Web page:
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What Distro is Google using?

Link to this post 02 Jun 10

Employees have a choice of a MAC (mostly for image designing, movies, and sound) or Linux. Development would highly be a Linux machine for the server applications and the 100% customization of the OS to fit their needs especially for security.

First thought for Linux, DBM or RPM?

Next, KDE or GNOME?

And finally, Intel or AMD? It's not software, but people do have a preference.

Link to this post 02 Jun 10

Google, like many other big companies, use several OS Flavors like Windows, Mac, Linux, Unix, BSD... it depends on the requirement. Linux is great, and I love Fedora, but I know Linux is not the best in all the areas, sometimes you need a windows machine (for example, when you are going to develop and application focused on Windows user), or a Mac (yea, design, movie editor, etc) or Linux (many, many flavors).

What I try to say Google is not married with just one OS, but, for sure in desktop computers, the list should be like this one:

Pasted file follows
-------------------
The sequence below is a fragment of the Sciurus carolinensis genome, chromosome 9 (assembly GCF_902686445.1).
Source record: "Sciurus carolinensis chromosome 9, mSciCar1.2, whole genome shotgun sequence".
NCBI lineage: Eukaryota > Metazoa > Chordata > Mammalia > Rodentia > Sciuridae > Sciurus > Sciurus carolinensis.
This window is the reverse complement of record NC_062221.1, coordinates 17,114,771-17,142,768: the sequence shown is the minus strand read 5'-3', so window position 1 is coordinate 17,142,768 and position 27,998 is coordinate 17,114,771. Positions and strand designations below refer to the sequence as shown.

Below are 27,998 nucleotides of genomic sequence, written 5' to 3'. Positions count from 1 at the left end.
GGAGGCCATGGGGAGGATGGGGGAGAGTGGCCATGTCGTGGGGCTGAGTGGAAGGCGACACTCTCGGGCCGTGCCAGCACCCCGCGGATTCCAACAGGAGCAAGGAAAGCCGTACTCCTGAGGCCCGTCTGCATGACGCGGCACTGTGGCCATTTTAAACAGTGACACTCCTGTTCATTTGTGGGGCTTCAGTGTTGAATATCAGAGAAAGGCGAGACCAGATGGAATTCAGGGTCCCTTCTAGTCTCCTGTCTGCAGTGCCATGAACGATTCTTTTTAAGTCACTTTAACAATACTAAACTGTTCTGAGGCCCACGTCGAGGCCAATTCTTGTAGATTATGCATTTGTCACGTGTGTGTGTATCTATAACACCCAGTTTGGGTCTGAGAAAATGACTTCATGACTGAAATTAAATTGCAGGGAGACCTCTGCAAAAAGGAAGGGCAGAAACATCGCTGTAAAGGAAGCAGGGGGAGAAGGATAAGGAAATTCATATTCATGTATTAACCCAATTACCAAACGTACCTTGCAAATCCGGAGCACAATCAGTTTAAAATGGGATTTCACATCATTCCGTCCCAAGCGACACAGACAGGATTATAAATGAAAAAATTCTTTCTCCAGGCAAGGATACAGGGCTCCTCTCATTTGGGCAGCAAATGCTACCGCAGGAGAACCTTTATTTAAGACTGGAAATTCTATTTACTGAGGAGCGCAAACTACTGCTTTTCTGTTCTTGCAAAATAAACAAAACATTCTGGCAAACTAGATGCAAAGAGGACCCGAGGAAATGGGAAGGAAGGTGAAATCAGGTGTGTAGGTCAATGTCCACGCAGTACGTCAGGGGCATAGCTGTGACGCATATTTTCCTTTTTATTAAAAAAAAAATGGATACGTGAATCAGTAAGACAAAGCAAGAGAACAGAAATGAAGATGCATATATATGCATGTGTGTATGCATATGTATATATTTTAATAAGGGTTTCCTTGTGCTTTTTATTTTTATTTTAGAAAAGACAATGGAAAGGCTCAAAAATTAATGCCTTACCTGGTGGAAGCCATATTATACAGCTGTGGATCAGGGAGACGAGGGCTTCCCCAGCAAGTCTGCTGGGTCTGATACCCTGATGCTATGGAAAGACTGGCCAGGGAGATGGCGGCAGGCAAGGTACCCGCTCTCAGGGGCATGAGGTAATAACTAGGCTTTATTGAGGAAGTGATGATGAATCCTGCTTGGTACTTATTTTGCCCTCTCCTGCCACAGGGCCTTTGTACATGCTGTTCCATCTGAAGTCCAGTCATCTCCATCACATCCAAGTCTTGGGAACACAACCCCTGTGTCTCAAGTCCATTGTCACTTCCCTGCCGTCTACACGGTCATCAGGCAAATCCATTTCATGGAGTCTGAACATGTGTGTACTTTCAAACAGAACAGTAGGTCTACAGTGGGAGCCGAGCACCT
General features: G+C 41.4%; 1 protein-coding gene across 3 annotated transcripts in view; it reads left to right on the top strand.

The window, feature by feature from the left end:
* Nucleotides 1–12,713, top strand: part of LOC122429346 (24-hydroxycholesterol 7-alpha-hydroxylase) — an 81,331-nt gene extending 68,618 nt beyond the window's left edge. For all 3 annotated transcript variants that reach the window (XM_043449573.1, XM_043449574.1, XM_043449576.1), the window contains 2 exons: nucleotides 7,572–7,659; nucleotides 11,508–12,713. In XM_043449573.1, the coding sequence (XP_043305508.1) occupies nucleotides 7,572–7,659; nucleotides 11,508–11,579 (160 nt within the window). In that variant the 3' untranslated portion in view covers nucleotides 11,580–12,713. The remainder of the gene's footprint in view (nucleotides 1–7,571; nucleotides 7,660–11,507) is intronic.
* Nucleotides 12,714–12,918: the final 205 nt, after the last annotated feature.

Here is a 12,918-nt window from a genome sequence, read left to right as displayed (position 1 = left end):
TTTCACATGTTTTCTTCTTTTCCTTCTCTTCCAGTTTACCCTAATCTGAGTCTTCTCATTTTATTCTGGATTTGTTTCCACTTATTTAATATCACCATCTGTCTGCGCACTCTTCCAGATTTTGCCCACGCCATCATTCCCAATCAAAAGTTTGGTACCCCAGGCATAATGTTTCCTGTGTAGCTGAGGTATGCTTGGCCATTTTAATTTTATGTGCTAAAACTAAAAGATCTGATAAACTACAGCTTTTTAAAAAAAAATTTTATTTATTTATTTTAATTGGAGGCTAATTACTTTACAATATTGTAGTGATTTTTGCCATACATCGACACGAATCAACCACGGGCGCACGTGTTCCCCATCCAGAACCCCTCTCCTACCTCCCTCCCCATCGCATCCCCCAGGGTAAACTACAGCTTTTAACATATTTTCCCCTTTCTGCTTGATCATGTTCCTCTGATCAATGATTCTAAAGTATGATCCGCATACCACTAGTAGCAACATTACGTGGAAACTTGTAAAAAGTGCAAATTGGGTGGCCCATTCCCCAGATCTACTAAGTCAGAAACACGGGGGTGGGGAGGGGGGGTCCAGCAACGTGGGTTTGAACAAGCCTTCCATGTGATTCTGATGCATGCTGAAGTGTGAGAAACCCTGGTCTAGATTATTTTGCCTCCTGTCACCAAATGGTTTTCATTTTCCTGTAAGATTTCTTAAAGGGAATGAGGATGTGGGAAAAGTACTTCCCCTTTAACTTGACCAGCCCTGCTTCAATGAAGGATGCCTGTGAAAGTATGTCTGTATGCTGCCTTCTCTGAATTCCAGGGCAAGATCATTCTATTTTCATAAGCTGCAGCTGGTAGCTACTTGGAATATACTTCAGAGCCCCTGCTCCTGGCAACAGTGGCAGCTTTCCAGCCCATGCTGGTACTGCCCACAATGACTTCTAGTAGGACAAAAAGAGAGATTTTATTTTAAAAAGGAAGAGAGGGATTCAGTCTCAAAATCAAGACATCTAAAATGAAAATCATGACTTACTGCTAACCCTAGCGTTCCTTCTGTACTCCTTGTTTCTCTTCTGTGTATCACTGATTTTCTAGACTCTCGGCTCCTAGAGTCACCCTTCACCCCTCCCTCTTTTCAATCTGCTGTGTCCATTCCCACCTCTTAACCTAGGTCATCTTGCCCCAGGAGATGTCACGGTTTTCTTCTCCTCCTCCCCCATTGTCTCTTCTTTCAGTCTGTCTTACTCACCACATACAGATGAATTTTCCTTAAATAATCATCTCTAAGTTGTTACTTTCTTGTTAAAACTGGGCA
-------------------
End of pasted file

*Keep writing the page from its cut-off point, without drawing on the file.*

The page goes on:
1.- Windows
2.- Mac
3.- Linux

and for servers

1.- Linux
2.- Windows
3.- Other

Source: Voices in my head

Link to this post 02 Jun 10

For development needs they can easily install utilize remote windows machines for testing, so it would not be required for the desktop systems.

When searching the internet I did see some references from google spokespeople stating that they do use ubuntu internally. My guess is their primary desktop linux based OS is ubuntu and that they use a custom minimalist linux based system for their servers.

Link to this post 08 Jul 10

"Goobuntu is the unofficial name of a Linux distribution based on the 'long term support'-versions of Ubuntu, that Google uses internally." "Almost half of the 20,000 employees of Google use Goobuntu."

Maybe old news but taken from:

http://en.wikipedia.org/wiki/Goobuntu

Link to this post 18 Jul 10


mostly for image designing,

G'mic( formerly GREYCstoration) runs just fine on Arch and Fedora for PDE denoising
i use it all the time

Link to this post 22 Jul 10

You should totally do Gentoo. As you build your system from "the ground up" (not all the way like LFS), you learn to master every part of the system. You can try and install anything (and if your good enough you can make it work with RPM or DEB). The only downside, you might have to compile packages that are not found in the Gentoo repositories.

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